Credit Risk Management and the Effects on the Profitability of Micro-Financial Institutions: Case of CCC Plc

Sunday, December 4, 2022

Credit Risk Management and the Effects on the Profitability of Micro-Financial Institutions: Case of CCC Plc 

Department: Banking and Finance

No of Pages: 50

Project Code: BFN10

References: Yes

Cost: 5,000XAF Cameroonian

 : $15 for International students

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This initial chapter introduces the entire research paper. It presents a background to the study, statement of the problem, research questions, objectives, and hypotheses, relevance of the study and the scope.


1.1 Background of the Study

The power of financial institutions especially micro finance to create money is of great importance in business operations. Micro finance is the major financial intermediaries in any economy and they are the major providers of credits to the household and corporate sector and operate the payment mechanism.


They deal with both retail and corporate customers, have well diversified deposit and lending book and generally offer a full range of financial services. The policy of micro finance to make money results in the elastic credit system that is necessary for economic progress at relatively steady rate of growth.


Particularly, micro finance make profits by selling liabilities with one set of characteristics (a particular combination of liquidity risk and return) and using the proceeds to buy assets with different set of characteristics i.e. asset transformation.

A modern financial management defines the business of financial system as the measuring, managing and accepting of the risks. Under the definitions, the most important and uncertainty banks and financial institution must measure, monitor and manage its credit risk.


This hazard which is called the default risk is the danger that the counter party will default or not perform. With increased pressure on financial institution to improve shareholders return, banks have had to assume higher risk and at the same time, manage these risks to avoid losses.


Recent changes in the banking environment (globalization, deregulation, conglomeration, etc.) have posed serious risk challenges for banks and have offered productive opportunities (Saunders and Marcia, 2007).



Generally, the aim of risk management is not simply to reduce or even to eliminate risk it is also viewed as the process of recognition, measurement and control of risk that an investor faces.  Indeed this may not be possible given various difficulties of measuring risk and the limitations of the instruments for controlling risks.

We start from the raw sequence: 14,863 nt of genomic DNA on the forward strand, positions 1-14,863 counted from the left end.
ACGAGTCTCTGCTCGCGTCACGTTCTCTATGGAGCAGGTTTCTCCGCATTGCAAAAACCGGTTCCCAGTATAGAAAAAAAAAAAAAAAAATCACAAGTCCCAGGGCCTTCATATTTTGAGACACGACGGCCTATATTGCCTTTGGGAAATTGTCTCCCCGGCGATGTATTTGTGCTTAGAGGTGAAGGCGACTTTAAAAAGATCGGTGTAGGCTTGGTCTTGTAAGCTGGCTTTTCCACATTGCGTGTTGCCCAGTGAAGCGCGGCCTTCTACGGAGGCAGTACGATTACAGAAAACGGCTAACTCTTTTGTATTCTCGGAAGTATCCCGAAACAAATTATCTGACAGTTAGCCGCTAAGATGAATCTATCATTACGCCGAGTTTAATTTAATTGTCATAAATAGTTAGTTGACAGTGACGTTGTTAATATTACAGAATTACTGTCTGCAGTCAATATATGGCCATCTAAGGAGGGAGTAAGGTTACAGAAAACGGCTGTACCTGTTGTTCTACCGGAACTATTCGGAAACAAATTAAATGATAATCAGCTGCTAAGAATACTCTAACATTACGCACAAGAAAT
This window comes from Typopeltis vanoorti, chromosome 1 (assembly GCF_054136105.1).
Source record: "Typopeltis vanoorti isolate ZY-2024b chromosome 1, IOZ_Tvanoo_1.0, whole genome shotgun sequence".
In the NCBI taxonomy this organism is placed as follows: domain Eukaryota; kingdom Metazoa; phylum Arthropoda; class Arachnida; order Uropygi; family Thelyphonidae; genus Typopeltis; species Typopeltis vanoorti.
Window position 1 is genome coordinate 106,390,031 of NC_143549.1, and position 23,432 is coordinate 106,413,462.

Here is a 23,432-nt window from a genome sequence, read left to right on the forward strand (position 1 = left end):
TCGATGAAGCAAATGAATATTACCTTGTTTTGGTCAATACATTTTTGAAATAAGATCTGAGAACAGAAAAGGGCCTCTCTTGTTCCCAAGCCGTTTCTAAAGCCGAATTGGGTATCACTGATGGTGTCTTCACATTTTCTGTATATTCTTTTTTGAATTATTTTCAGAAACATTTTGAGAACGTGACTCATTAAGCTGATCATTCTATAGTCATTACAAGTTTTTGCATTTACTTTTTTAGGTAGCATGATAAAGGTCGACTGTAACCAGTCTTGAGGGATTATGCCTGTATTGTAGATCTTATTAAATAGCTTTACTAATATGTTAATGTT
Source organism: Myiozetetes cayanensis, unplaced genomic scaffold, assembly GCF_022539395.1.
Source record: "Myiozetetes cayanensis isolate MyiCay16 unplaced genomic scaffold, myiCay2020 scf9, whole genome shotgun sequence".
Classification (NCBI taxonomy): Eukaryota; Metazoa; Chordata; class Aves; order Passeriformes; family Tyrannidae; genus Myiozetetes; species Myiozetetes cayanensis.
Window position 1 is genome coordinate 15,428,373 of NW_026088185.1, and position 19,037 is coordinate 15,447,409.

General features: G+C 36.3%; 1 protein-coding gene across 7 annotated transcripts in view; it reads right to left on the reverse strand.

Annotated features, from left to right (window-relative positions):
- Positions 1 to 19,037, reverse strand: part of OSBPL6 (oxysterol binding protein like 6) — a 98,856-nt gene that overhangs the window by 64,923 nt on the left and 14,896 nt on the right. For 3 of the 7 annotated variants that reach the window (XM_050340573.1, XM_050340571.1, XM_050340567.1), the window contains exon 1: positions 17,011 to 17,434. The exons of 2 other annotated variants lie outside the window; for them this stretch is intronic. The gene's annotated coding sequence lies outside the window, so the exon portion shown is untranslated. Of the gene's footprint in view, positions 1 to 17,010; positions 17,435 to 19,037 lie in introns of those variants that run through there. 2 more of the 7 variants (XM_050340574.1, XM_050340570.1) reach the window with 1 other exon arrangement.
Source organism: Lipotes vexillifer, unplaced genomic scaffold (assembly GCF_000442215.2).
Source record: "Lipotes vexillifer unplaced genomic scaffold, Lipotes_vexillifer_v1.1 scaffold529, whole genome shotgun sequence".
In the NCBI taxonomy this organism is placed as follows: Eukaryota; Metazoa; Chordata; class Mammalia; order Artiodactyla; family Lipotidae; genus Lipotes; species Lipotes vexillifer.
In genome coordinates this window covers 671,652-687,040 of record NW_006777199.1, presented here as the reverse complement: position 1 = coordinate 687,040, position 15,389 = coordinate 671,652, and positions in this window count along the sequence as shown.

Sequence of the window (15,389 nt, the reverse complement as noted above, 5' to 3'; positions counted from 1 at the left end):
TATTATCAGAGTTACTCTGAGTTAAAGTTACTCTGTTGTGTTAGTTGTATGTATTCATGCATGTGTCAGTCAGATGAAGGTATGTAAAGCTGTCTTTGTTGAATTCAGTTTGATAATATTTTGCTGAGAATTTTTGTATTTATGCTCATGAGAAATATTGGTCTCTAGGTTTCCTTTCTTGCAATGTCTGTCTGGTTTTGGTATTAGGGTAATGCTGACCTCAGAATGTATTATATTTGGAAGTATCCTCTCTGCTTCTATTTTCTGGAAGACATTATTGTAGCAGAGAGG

Risk management must be of continuous process the composition of investor’s portfolio and the risk of the assets therein, as well as the objectives and constraints of the investor change overtime. However the need for risk management has increased sharply in the past three decades. 

The risk management has the purpose and the scope of Risk management to ensure that the risk-taking part of investing is being carried out in a controlled and understood manner. It is a continuous process change of the composition of the investor‘s portfolio, the risk of the asset in the portfolio and the objectives and constraints of investors (Haim and Thierry, 2005). 


 The goal of credit risk management is to maximize   risk-adjusted rate of return by maintaining credit risk exposure within acceptable parameters. Micro finance need to manage the credit risk inherent in the entire portfolio as well as the risk in individual credit risk and other risks.


The effective management of credit risk is a critical component of a comprehensive approach to risk management and essential to the long- term success of any micro finance organizations. The fundamental dilemma in managing credit risk is overcoming the agency or incentive problems between lenders as outsiders and borrowers as insiders.


Micro finance institutions that managed to successfully perform its credit risk management finally have a positive impact on their financial performance what is a reverse in the opposite case (Haim and Thierry, 2005).


 The five C's of credit is a system used by lenders to gauge the credit worthiness of potential borrowers. The system weighs five characteristics of the borrower and conditions of the loan, attempting to estimate the chance of default. The five C's of credit are character, capacity, capital, collateral and conditions.


Credit Risk Management is inherent in micro finance and is unavoidable. The basic function of micro finance management is risk management. The business of banking is credit and credit is the primary basis on which a bank’s quality and performance are adjusted.


Credit risk is composed of default risk and credit mitigation risk. Default risk is the risk that the counterparty will default on its obligations to the investor. In this risk, the credit quality deteriorates (or default risk increases).


Credit risk is more difficult to measure because data on both default and recovery rates are not extensive, credit returns are highly skewed and fat tailed and longer term time horizon and higher confidence levels are used in measuring credit risks.


These are problems in measuring credit risk that have inspired the development of several sophisticated models and commercial software products for measuring portfolio credit risk (Haim and Thierry, 2005). 

Due to increasing attention from international bodies, donors and policy makers, microfinance the world over has entered into a principal phase of development. Practitioners of microfinance have referred to it as the last hope for the poor and are currently divided between those who favour profitability and the second camp combining profitability and social dimension.


Other major players within the financial system, such as commercial banks until recently looked at microfinance as a market niche. Attitudes continue to evolve as developing countries strife at incorporating microfinance into the mainstream financial system.


In the phase of this global evolution, top performing Microfinance Institutions (MFIs), are being restructured, their income stream widened and are no longer dependent on subsidies to strife. Many have become profit making institutions as a result of transparent and access to different sources of financing.